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    Author(s): Mathieu Feagan; Marissa Matsler; Sara Meerow; Tischa A. Muñoz-Erickson; Robert Hobbins; Changdeok Gim; Clark A. Miller
    Date: 2019
    Source: Environmental Science & Policy
    Publication Series: Scientific Journal (JRNL)
    Station: International Institute of Tropical Forestry
    PDF: Download Publication  (691.0 KB)


    While studies have suggested that climate change adaptation will require dynamic sets of knowledge types—scientific, technical, local, and tacit—about complex, interconnected problems across spatial and temporal scales, less attention has been directed to how these different ways of knowing might be used to transform specific urban knowledge systems that are currently in place, to align with diverse societal needs, and to open new pathways for designing how cities sense, anticipate, adapt to, and learn from extreme weather events. This special issue on knowledge systems for urban resilience explores the social practices that produce, validate, circulate, and use information, data, and expertise to enable institutions to adapt to the unpredictable and highly dynamic conditions of the Anthropocene. We are particularly interested in the relationship between the social organization of knowledge production and ways that cities can build urban resilience to extreme weather events associated with climate change. Through a combination of conceptual and case study analyses of how knowledge systems work in cities, we argue that building adaptive capacity requires changing the practices, rules, expectations, and underlying power relations in the production and use of knowledge.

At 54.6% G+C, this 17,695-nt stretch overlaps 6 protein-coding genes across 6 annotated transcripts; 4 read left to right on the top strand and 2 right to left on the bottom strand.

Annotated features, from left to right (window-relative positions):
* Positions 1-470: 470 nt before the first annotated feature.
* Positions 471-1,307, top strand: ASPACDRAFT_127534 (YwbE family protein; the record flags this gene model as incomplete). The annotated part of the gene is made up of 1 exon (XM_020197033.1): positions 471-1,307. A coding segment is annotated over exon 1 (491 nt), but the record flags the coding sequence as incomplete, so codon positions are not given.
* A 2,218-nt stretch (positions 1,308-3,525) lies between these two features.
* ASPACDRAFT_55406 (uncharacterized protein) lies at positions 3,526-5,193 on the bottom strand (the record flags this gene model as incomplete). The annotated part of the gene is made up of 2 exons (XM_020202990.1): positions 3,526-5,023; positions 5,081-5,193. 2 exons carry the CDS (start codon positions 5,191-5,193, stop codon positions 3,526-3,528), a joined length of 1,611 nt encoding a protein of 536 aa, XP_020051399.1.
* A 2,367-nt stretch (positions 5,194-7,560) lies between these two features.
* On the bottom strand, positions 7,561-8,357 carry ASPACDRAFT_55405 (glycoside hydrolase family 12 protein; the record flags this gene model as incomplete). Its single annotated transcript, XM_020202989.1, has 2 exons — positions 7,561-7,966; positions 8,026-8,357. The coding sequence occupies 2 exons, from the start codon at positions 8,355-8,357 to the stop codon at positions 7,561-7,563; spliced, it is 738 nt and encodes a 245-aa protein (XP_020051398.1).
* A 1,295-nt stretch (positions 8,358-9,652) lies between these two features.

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    • This article was written and prepared by U.S. Government employees on official time, and is therefore in the public domain.


    Feagan, Mathieu; Matsler, Marissa; Meerow, Sara; Muñoz-Erickson, Tischa A.; Hobbins, Robert; Gim, Changdeok; Miller, Clark A. 2019. Redesigning knowledge systems for urban resilience. Environmental Science & Policy. 101: 358-363.


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    Urban resilience, Knowledge systems, Extreme weather events, Changing social practices, Adaptive capacity.

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